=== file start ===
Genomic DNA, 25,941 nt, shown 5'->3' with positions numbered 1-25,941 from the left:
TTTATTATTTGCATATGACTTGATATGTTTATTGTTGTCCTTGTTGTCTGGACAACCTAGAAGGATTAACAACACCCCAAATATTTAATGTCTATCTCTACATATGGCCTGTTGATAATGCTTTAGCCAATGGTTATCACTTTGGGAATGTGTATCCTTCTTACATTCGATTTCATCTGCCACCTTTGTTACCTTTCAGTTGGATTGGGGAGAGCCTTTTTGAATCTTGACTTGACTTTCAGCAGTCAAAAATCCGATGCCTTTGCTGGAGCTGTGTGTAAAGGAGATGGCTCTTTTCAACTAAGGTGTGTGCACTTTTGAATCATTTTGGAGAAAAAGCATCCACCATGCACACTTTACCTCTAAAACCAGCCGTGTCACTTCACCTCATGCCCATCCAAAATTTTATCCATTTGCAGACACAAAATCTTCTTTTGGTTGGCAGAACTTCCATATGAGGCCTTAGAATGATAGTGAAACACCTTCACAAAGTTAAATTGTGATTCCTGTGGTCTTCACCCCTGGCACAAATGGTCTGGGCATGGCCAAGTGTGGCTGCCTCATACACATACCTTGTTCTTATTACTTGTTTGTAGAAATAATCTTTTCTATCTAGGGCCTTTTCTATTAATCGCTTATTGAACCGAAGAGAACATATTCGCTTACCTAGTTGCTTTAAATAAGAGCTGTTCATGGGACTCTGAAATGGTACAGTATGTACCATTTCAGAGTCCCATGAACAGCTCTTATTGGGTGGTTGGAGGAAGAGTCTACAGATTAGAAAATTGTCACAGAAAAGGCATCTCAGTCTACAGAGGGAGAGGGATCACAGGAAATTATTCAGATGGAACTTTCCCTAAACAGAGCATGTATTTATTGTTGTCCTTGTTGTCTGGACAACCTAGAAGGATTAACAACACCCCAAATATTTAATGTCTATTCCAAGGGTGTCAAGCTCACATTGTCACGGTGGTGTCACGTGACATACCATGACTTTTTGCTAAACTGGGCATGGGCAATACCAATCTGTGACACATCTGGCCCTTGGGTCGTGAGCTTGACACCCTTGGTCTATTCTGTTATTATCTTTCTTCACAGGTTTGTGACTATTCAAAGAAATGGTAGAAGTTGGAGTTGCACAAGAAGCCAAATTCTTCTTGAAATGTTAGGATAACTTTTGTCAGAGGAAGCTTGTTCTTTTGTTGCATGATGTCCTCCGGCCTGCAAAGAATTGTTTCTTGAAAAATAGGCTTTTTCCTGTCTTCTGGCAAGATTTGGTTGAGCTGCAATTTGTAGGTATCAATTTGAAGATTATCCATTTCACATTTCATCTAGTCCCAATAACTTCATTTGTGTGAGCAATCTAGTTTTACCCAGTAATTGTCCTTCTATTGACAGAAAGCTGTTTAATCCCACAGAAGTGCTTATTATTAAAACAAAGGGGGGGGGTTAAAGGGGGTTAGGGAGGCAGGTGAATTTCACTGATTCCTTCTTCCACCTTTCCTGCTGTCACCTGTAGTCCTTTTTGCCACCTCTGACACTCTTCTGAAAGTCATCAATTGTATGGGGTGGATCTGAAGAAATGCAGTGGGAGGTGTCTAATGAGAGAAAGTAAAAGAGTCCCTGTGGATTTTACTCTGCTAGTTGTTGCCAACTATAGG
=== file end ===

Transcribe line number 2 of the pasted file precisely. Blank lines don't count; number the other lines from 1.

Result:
TTTATTATTTGCATATGACTTGATATGTTTATTGTTGTCCTTGTTGTCTGGACAACCTAGAAGGATTAACAACACCCCAAATATTTAATGTCTATCTCTACATATGGCCTGTTGATAATGCTTTAGCCAATGGTTATCACTTTGGGAATGTGTATCCTTCTTACATTCGATTTCATCTGCCACCTTTGTTACCTTTCAGTTGGATTGGGGAGAGCCTTTTTGAATCTTGACTTGACTTTCAGCAGTCAAAAATCCGATGCCTTTGCTGGAGCTGTGTGTAAAGGAGATGGCTCTTTTCAACTAAGGTGTGTGCACTTTTGAATCATTTTGGAGAAAAAGCATCCACCATGCACACTTTACCTCTAAAACCAGCCGTGTCACTTCACCTCATGCCCATCCAAAATTTTATCCATTTGCAGACACAAAATCTTCTTTTGGTTGGCAGAACTTCCATATGAGGCCTTAGAATGATAGTGAAACACCTTCACAAAGTTAAATTGTGATTCCTGTGGTCTTCACCCCTGGCACAAATGGTCTGGGCATGGCCAAGTGTGGCTGCCTCATACACATACCTTGTTCTTATTACTTGTTTGTAGAAATAATCTTTTCTATCTAGGGCCTTTTCTATTAATCGCTTATTGAACCGAAGAGAACATATTCGCTTACCTAGTTGCTTTAAATAAGAGCTGTTCATGGGACTCTGAAATGGTACAGTATGTACCATTTCAGAGTCCCATGAACAGCTCTTATTGGGTGGTTGGAGGAAGAGTCTACAGATTAGAAAATTGTCACAGAAAAGGCATCTCAGTCTACAGAGGGAGAGGGATCACAGGAAATTATTCAGATGGAACTTTCCCTAAACAGAGCATGTATTTATTGTTGTCCTTGTTGTCTGGACAACCTAGAAGGATTAACAACACCCCAAATATTTAATGTCTATTCCAAGGGTGTCAAGCTCACATTGTCACGGTGGTGTCACGTGACATACCATGACTTTTTGCTAAACTGGGCATGGGCAATACCAATCTGTGACACATCTGGCCCTTGGGTCGTGAGCTTGACACCCTTGGTCTATTCTGTTATTATCTTTCTTCACAGGTTTGTGACTATTCAAAGAAATGGTAGAAGTTGGAGTTGCACAAGAAGCCAAATTCTTCTTGAAATGTTAGGATAACTTTTGTCAGAGGAAGCTTGTTCTTTTGTTGCATGATGTCCTCCGGCCTGCAAAGAATTGTTTCTTGAAAAATAGGCTTTTTCCTGTCTTCTGGCAAGATTTGGTTGAGCTGCAATTTGTAGGTATCAATTTGAAGATTATCCATTTCACATTTCATCTAGTCCCAATAACTTCATTTGTGTGAGCAATCTAGTTTTACCCAGTAATTGTCCTTCTATTGACAGAAAGCTGTTTAATCCCACAGAAGTGCTTATTATTAAAACAAAGGGGGGGGGTTAAAGGGGGTTAGGGAGGCAGGTGAATTTCACTGATTCCTTCTTCCACCTTTCCTGCTGTCACCTGTAGTCCTTTTTGCCACCTCTGACACTCTTCTGAAAGTCATCAATTGTATGGGGTGGATCTGAAGAAATGCAGTGGGAGGTGTCTAATGAGAGAAAGTAAAAGAGTCCCTGTGGATTTTACTCTGCTAGTTGTTGCCAACTATAGG